"A lot of my classes at Michigan Tech in subjects like soils and structures proved to be very important on this project and others," Staley said.

The company also completed multiple restoration projects at the US Capitol, including restoring the base of its famous dome and constructing the podium and grandstands for the last four presidential inaugurations.

The restoration of the Main Administration Building at the University of Notre Dame, known as the Main Building or the Golden Dome, also included preserving a historic dome—but one with a less-than-uniform design. Technically the university's second administrative building, it was put up quickly after a fire destroyed the original in 1879, and consistency in construction was sacrificed for speed.

"When we got into the building, we found that in each wing the structural configuration was totally different," Staley said. "One had beams going north-south, and the other had them going east-west. If one had two-by-twelves, the other had two-by-tens. It's not uncommon in our historic preservation work to find everything that's hidden, and boy, did we have a lot of hidden surprises in there."

Michigan Central Station isn't the company's first partnership with Ford, either. Fair Lane, the Henry Ford Estate, is a 1,300-acre estate in Dearborn, Michigan, built in 1914 for Henry and Clara Ford. After they died, it was largely abandoned, then gifted to the University of Michigan-Dearborn in 1957. The university initially used it for storage.

When Christman got to it in 2007, the estate was in rough shape. Insulation had been sprayed into the attic, despite leaks in its historic clay roof—which caused the roof to rot and collapse. Christman restored the roof, adding a new ventilation system and replicated copper gutters, flashing, and trim. They have also continued restoration work on the building itself, as well as the mansion's original swimming pool room and a six-level powerhouse—a collaboration with Thomas Edison that still contains all the equipment that made Fair Lane self-sufficient in power, heat, and light.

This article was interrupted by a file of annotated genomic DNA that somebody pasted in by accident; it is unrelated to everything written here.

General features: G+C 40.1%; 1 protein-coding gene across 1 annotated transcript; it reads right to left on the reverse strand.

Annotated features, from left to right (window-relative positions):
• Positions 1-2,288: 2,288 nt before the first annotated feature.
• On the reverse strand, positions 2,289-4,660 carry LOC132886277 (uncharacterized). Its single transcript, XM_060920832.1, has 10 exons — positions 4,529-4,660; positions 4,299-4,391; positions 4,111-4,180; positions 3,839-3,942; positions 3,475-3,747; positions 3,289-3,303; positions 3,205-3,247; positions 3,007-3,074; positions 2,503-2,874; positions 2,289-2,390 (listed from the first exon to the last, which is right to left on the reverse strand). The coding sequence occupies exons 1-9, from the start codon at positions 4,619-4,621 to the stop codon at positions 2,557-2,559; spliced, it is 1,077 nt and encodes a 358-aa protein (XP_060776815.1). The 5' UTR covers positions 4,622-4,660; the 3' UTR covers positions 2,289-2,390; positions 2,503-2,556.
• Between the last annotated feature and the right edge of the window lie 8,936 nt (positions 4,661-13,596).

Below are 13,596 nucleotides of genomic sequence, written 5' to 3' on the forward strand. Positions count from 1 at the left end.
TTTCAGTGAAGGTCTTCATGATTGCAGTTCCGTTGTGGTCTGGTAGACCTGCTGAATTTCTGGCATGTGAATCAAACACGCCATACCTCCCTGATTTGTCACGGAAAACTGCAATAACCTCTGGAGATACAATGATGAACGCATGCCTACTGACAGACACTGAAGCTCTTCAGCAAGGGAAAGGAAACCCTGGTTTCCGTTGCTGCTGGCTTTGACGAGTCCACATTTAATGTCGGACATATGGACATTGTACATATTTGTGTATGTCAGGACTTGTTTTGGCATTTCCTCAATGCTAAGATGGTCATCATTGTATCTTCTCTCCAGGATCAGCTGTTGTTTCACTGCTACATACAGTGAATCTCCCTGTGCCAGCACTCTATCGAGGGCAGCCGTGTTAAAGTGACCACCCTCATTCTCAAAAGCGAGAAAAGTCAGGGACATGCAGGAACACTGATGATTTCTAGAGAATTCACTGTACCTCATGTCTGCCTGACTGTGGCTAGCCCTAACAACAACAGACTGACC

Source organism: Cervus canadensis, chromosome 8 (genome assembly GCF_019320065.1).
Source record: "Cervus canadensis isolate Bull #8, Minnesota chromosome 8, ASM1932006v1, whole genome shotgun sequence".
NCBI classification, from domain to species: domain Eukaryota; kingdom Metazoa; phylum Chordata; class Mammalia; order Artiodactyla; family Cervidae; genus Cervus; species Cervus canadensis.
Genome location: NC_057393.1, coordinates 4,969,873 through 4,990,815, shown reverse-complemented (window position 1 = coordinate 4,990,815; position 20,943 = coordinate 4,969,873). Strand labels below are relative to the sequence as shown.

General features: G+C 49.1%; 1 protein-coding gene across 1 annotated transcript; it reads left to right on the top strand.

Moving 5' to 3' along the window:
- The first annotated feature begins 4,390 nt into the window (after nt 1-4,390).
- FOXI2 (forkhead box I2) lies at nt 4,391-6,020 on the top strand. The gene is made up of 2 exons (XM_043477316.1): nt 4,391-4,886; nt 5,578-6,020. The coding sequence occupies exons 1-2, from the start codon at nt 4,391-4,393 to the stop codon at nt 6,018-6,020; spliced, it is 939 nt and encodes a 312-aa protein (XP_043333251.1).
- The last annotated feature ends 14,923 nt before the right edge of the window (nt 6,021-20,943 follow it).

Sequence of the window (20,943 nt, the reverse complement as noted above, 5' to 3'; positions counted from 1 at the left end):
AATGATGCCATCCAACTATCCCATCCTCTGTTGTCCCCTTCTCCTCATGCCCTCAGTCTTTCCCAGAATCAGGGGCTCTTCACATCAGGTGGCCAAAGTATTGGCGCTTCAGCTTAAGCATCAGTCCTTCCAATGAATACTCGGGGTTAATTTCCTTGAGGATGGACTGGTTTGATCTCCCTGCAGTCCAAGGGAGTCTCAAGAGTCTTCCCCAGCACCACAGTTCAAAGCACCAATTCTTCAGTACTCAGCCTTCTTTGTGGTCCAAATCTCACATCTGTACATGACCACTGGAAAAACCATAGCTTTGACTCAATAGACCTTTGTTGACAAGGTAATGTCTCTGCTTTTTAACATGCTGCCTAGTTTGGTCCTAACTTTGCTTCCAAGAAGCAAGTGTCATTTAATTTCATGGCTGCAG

"I've always valued our historic preservation clients and those relationships, and the opportunity to continue doing work for them," Staley said.

The Ambassador Bridge seen through the windows from inside the empty station.
A view of the Ambassador Bridge from an upper floor of Michigan Central Station.

A Grand Old Rail Station Fallen to Ruin

Michigan Central Station opened in 1913 at the peak of rail travel's popularity. Known then as Central Depot, the 650,000-square-foot station was the tallest in the world, boasting a three-story train depot and 18-story office tower. The building's prominence was bolstered by its location in Detroit, a city ascending as a global leader in industry and innovation.

During World War I, the station handled 200 trains a day. By the 1940s, a bustling crowd of 4,000 passengers visited every day, and 3,000 employees worked in its office tower. The station counted Theodore Roosevelt, Franklin D. Roosevelt, Harry S. Truman, Charlie Chaplin, and Thomas Edison as famous visitors.